Thursday, July 3, 2014

Milk Glass

    I have collected Milk Glass for all 19 years of my marriage. My late Grandmother was a long time collector and I suppose I grew accustomed to seeing it growing up and it was a comfort to have it around me in my own home. So when I set up house as a young bride of 20 years of age I included it in my décor and have collected it ever sense. Below is a history of Milk Glass from MILKGLASS.ORG - please read up and enjoy, I also placed a picture of Milk Glass I have in my home now.  





 Milk glass originated in Venice in the 16th century. However, back then milk glass came in all different colours including yellow, brown, black, pink and blue. All of these colours still project a ‘milky’ color as the tone is thick and coated. Some of these colours still exist in milk glass, especially blue, but the opaque color remains the most popular.

Since the 16th century, milk glass has remained a popular collector’s item as well as a useful item around the house. However, most of the collectable milk glass of today dates back to the 1700’s or newer.

Although milk glass came from the 1500’s, the term ‘milk glass’ did not actually come into play until relatively recently. During the 19th century glass makers referred to milk glass as ‘opaque glass’ and was still considered a luxury item and a great collectable.

The Turn of the Milk Glass

Milk glass became popular during the end of the 19th century in France. Often considered a product of the ‘fin de siecle’, the milk glass goes hand in hand with French cultural awareness and symbolists that paved the way for modernism and expressionism.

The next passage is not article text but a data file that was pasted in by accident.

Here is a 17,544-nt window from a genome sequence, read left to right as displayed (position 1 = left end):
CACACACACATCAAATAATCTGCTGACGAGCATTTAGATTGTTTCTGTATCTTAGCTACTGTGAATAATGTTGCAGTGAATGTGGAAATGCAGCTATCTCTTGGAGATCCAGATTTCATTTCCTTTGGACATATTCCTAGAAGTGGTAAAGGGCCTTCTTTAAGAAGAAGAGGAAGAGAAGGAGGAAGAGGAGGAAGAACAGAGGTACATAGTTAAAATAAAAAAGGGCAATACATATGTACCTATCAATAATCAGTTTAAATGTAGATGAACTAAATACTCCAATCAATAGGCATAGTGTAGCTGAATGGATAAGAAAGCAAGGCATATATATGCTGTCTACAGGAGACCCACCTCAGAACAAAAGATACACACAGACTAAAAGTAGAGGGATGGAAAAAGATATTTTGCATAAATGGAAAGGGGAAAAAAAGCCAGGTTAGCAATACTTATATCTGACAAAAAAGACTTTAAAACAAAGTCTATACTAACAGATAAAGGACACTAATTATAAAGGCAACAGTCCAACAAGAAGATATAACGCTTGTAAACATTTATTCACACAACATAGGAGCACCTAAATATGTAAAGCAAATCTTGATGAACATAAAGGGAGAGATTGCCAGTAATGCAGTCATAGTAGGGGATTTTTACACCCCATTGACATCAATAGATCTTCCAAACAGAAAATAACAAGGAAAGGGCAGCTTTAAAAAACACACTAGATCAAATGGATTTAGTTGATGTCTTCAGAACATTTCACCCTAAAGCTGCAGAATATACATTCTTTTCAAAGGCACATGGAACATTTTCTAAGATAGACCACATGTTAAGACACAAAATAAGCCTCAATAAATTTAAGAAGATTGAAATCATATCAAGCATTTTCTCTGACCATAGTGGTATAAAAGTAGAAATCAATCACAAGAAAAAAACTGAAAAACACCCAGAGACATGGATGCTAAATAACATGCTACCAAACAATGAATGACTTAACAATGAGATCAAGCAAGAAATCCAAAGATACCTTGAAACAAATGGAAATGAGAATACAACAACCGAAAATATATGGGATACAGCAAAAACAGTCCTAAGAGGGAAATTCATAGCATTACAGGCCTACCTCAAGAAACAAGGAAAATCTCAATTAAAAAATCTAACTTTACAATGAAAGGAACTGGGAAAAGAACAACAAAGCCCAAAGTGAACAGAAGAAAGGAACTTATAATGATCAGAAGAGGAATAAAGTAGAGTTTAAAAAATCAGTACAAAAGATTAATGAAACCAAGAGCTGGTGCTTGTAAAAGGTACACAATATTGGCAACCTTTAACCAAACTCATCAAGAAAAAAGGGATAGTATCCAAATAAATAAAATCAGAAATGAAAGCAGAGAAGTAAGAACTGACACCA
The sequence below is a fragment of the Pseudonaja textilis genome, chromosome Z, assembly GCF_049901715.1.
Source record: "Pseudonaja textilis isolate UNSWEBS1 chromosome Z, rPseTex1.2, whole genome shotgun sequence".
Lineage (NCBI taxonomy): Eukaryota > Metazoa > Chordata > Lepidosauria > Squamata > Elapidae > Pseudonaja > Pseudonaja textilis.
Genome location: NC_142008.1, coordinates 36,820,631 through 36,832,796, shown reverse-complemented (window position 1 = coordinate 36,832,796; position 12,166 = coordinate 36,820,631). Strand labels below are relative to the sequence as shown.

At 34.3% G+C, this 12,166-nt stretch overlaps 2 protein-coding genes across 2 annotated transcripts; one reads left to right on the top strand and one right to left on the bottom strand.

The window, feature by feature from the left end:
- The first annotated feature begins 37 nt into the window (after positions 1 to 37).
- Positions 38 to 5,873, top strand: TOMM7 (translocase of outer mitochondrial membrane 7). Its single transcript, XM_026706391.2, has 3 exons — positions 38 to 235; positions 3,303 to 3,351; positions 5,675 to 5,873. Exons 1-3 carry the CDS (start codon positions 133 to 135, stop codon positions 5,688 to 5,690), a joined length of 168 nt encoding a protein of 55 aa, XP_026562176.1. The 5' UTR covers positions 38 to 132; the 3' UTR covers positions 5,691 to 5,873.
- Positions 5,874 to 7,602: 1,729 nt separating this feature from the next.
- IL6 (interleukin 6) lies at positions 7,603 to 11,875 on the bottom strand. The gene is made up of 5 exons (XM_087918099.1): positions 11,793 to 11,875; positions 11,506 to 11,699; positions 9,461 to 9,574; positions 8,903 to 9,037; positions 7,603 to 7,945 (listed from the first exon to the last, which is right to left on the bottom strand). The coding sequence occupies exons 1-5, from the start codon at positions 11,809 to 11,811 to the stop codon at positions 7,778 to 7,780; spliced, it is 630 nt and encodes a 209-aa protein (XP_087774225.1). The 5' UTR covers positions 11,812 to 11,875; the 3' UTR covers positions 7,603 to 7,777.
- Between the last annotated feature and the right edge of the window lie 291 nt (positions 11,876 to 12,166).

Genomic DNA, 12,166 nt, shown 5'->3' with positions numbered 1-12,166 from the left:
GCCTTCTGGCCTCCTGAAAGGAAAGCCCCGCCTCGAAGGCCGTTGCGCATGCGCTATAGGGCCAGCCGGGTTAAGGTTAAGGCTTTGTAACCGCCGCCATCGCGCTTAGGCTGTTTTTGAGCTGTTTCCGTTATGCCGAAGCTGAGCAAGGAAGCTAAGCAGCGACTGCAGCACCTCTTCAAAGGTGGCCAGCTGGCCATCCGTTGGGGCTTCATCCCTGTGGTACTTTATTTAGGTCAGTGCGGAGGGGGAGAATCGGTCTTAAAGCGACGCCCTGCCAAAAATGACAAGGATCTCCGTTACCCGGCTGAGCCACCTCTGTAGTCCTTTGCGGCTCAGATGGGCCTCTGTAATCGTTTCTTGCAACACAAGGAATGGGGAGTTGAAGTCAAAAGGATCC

During the early 20th century, also known as the American Gilded Age, milk glass was synonymous with the cultural prosperity of the wealthy American culture. Milk glass made in the Gilded Age still remains some of the best ever made. It is known for the delicacy and elegance and were often seen on dressers and shelf tops in upper-class American homes.

However, during the 1930’s, milk glass made during the Depression was considered less elegant and delicate and more a production of the harsh times. Because of this, milk glass made during the 1930’s and 1940’s is often considered of lesser quality.

Milk Glass Nowadays

These days, milk glass still remains a popular collectable for around the home. Although it is not as expensive as porcelain, it makes a beautiful alternative for all sorts of decorations and décor items. These include cups, dishes, plates, vases, figurines, boxes, perfume bottles, glass holders, lanterns and much more. Milk glass can also be used for entire pieces such as dresser sets or salt and pepper shakers. Milk glass also makes its way into themed occasions with some Christmas bulbs and Christmas decorations made from milk glass as well.

Milk glass is now manufactured by several prestigious glass companies including Atterbury Glass Company, Fenton Glass Company and Fostoria Glass Company. Other retail and speciality stores that carry milk glass figurines and other accessories include Hobbs, Brockunier and Co, Imperial Glass Company, Jeannette Glass Company and Kanawha Glass Co.  Regardless of the time, place and price of milk glass, make sure you check the quality for marks, cracks and discoloration.

Lots of love, Kimberley

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